The Transnational Human Rights Review

Document Type


English Abstract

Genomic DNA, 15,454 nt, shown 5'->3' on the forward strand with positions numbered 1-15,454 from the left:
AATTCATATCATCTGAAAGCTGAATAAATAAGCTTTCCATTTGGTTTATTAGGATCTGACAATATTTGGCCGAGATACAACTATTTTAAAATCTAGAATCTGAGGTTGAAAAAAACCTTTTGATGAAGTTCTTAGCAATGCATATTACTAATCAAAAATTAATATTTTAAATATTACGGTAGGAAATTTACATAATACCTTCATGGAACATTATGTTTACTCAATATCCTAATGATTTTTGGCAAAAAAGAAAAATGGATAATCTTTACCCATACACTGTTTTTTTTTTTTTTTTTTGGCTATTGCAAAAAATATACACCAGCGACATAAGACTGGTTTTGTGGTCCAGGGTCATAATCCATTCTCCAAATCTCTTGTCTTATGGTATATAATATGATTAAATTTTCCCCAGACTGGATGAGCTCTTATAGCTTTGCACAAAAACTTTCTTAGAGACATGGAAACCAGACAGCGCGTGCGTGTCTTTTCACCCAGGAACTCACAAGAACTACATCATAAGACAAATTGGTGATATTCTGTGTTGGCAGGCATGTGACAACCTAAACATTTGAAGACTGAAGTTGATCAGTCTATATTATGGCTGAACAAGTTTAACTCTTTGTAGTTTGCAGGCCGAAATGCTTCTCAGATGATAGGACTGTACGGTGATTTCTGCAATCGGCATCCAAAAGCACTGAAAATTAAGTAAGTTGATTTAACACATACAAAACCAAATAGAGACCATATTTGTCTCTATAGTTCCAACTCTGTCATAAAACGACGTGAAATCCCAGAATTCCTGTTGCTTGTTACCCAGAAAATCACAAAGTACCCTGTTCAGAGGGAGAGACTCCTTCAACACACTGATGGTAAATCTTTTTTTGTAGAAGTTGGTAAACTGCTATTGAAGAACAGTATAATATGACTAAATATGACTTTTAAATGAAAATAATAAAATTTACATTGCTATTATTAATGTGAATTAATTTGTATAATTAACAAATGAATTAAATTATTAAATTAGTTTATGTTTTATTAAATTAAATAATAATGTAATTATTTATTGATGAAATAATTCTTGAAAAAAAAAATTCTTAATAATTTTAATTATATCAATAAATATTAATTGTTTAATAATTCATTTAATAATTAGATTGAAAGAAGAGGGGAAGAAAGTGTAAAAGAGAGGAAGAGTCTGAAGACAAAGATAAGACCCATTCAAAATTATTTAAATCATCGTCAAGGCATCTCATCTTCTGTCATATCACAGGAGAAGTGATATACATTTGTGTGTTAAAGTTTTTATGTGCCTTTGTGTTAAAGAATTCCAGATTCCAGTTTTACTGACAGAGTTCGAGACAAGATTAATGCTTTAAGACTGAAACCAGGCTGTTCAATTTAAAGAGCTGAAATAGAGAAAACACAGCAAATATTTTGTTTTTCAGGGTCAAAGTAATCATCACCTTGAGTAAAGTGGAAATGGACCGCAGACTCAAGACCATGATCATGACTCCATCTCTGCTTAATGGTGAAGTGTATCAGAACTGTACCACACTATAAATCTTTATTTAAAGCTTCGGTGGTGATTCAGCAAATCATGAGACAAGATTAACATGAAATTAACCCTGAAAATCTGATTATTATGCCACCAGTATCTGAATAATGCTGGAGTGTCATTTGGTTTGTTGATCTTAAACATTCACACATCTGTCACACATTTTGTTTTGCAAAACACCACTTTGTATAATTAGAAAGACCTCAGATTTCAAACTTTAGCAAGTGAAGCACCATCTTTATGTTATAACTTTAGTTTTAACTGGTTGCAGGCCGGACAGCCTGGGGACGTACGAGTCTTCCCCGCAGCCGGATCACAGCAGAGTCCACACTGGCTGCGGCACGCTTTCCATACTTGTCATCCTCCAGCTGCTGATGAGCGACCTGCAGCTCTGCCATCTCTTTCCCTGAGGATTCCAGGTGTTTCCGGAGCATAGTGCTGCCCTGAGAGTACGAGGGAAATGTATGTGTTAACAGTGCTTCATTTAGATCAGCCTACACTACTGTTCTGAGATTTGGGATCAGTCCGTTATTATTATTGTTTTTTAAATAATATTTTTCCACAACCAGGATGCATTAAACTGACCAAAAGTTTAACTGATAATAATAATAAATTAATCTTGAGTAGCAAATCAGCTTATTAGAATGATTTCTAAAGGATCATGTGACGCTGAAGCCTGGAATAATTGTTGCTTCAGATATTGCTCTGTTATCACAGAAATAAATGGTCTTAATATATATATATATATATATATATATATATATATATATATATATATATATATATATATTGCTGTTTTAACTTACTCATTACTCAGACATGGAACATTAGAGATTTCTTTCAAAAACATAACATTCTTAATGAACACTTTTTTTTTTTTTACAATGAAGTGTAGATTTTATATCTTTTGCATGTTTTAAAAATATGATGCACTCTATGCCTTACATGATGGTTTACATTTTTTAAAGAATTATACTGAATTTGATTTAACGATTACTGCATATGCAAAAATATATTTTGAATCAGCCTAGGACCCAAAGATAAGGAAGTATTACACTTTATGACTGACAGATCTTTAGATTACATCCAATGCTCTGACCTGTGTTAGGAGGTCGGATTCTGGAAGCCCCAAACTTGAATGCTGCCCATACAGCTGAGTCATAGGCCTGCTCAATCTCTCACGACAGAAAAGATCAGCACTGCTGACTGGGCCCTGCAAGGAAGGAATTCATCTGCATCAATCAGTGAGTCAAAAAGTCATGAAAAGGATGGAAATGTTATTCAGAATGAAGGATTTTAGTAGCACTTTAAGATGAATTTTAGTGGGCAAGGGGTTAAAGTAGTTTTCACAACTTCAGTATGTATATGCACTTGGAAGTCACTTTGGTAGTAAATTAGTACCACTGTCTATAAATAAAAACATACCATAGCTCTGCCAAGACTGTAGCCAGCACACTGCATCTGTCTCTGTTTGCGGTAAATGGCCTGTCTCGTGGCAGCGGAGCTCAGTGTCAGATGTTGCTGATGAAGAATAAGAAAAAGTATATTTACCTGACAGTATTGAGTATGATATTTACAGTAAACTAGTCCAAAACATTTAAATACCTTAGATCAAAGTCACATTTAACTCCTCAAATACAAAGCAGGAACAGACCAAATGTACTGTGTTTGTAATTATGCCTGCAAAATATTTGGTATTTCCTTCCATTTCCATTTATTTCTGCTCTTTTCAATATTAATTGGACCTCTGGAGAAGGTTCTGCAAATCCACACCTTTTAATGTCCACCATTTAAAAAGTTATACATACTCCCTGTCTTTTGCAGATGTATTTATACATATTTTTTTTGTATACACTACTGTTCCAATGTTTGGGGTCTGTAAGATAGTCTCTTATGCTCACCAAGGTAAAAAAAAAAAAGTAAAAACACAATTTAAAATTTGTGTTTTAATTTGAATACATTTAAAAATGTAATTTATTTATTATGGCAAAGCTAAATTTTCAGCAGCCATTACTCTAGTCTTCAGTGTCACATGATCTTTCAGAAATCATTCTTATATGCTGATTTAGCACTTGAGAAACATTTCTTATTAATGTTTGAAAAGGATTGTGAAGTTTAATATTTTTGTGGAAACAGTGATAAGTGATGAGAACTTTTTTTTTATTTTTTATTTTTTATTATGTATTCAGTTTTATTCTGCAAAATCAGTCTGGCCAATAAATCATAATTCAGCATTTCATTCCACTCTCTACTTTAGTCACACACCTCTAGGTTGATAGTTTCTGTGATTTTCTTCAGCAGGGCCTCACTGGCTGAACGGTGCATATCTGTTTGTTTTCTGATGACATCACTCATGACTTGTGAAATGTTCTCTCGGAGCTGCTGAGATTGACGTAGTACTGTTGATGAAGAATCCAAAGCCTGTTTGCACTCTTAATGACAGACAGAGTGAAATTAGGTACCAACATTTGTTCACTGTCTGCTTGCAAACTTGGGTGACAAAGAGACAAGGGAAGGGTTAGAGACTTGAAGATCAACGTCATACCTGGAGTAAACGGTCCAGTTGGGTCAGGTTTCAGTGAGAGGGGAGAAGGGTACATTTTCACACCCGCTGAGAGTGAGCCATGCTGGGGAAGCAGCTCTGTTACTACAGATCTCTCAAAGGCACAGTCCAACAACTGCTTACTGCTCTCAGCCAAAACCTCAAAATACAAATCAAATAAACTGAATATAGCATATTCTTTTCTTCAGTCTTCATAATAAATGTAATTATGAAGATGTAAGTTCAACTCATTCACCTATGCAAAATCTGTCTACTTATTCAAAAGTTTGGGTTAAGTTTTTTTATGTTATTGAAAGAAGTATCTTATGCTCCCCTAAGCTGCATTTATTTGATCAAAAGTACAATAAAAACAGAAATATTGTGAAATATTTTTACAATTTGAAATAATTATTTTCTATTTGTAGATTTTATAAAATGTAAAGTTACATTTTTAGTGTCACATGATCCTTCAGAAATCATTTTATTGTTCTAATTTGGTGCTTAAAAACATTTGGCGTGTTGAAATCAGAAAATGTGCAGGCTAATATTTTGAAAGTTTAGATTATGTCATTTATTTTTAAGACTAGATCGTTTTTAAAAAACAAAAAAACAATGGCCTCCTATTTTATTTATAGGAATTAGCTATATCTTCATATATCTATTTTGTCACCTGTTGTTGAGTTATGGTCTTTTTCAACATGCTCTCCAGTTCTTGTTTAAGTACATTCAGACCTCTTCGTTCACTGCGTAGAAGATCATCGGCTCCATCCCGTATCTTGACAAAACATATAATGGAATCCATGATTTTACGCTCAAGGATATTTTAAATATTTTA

The trials of German and Japanese state officials following the end of World War II at the International Military Tribunals in Nuremberg and Tokyo along with treaty obligations undertaken by states since at least the establishment of the United Nations, have together given rise to the question of whether states and their officials are entitled to immunity for violations of human rights. This question was highlighted by the case against Pinochet Ugarte of Chile, which came more recently before the United Kingdom House of Lords. The case propelled the immunity of state officials into the limelight of judicial and academic discourse and resulted in increased human rights advocacy for accountability against senior state officials. Since the 1990s, the practice of the United Nations Security Council of establishing ad hoc international criminal tribunals under their peace and security mandate, and the referral to the International Criminal Court and/or its preliminary investigation of later cases arising from conflicts in places like Darfur, Libya, and North Eastern Nigeria, sustain the impetus for this article.